"I had a teacher just stop me in my office," Fall Creek Superintendent Joe Sanfellipo says, discussing his district's experience piloting the Wisconsin Educator Effectiveness System. "I have never in my career," the teacher told him, "had these types of quality conversations about teaching with colleagues."
Sanfellipo's testimonial anecdote is part of a video overview of the system recently added to the WisconsinDPI YouTube channel.
The Wisconsin Educator Effectiveness System is "intended to ... empower educators," as the U.S. Department of Education notes in a statement of praise featured in the overview. In contrast to many other states, Wisconsin is focusing on educator effectiveness as a way to give educators tools to acquire specific feedback, to help them grow professionally and ultimately benefit their students. The state has even implemented refinements based on pilot feedback so that the system will support that purpose even more.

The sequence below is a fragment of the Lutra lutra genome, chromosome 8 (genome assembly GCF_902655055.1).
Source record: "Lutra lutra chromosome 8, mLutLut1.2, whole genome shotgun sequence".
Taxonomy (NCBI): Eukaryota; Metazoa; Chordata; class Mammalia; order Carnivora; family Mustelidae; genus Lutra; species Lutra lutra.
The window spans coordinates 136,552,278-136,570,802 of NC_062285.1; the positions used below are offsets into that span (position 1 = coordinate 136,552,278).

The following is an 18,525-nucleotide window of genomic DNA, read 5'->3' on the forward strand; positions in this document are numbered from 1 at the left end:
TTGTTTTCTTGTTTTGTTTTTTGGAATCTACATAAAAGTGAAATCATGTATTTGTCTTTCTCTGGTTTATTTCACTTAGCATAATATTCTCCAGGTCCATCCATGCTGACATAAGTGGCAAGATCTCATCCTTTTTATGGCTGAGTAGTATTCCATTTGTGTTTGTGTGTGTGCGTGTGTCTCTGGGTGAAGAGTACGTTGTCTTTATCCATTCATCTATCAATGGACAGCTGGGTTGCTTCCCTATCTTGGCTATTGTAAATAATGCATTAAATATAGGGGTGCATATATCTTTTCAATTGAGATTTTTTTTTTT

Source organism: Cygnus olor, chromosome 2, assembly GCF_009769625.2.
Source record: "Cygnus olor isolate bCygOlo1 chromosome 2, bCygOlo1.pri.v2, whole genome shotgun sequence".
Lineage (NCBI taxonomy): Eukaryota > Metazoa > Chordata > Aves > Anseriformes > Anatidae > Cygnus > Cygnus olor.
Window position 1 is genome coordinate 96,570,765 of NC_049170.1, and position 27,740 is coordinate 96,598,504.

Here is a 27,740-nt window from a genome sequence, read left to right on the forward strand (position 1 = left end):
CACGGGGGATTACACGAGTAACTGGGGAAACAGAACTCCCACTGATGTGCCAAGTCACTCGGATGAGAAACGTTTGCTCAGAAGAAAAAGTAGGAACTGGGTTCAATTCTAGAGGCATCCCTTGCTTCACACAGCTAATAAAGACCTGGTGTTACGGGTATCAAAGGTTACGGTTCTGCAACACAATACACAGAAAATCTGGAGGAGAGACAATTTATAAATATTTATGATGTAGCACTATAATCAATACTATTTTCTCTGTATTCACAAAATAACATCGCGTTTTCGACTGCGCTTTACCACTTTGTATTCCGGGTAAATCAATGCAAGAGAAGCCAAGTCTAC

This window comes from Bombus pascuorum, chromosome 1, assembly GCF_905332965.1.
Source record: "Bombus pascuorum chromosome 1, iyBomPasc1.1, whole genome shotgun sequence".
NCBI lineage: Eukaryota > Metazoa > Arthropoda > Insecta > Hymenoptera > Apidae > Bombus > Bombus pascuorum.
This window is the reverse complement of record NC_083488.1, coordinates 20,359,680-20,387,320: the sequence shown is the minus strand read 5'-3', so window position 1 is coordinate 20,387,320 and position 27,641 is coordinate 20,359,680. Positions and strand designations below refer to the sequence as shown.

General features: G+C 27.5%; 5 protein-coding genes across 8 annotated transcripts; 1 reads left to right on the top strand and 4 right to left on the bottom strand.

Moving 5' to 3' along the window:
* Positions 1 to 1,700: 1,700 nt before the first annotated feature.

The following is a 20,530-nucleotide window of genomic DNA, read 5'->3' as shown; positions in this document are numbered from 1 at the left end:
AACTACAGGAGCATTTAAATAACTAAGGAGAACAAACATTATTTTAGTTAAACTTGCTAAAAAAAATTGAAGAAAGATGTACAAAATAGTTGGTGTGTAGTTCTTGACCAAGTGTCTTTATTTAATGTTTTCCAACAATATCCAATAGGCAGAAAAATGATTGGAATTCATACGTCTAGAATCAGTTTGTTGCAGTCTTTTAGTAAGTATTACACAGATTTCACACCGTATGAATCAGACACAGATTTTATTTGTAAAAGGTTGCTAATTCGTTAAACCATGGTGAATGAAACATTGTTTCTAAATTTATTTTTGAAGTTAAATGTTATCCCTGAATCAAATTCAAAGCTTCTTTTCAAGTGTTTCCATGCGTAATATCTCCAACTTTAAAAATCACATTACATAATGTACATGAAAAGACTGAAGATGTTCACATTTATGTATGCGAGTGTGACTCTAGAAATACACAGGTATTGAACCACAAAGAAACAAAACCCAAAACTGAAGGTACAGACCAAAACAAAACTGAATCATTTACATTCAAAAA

Now, other states and even countries have begun seeking Wisconsin's advice on educator effectiveness matters.
The video overview also includes Charlotte Danielson, author of an educator practice rubric used in the DPI Model of Educator Effectiveness.
"Teaching is so hard that it's never perfect," Danielson explains. "Any well designed and well implemented system gives teachers, and their supervisors, and their mentors and coaches, the information they need to help structure conversations and then plans around how to strengthen their practice."
More information about the Wisconsin Educator Effectiveness System can be found at https://dpi.wi.gov/ee.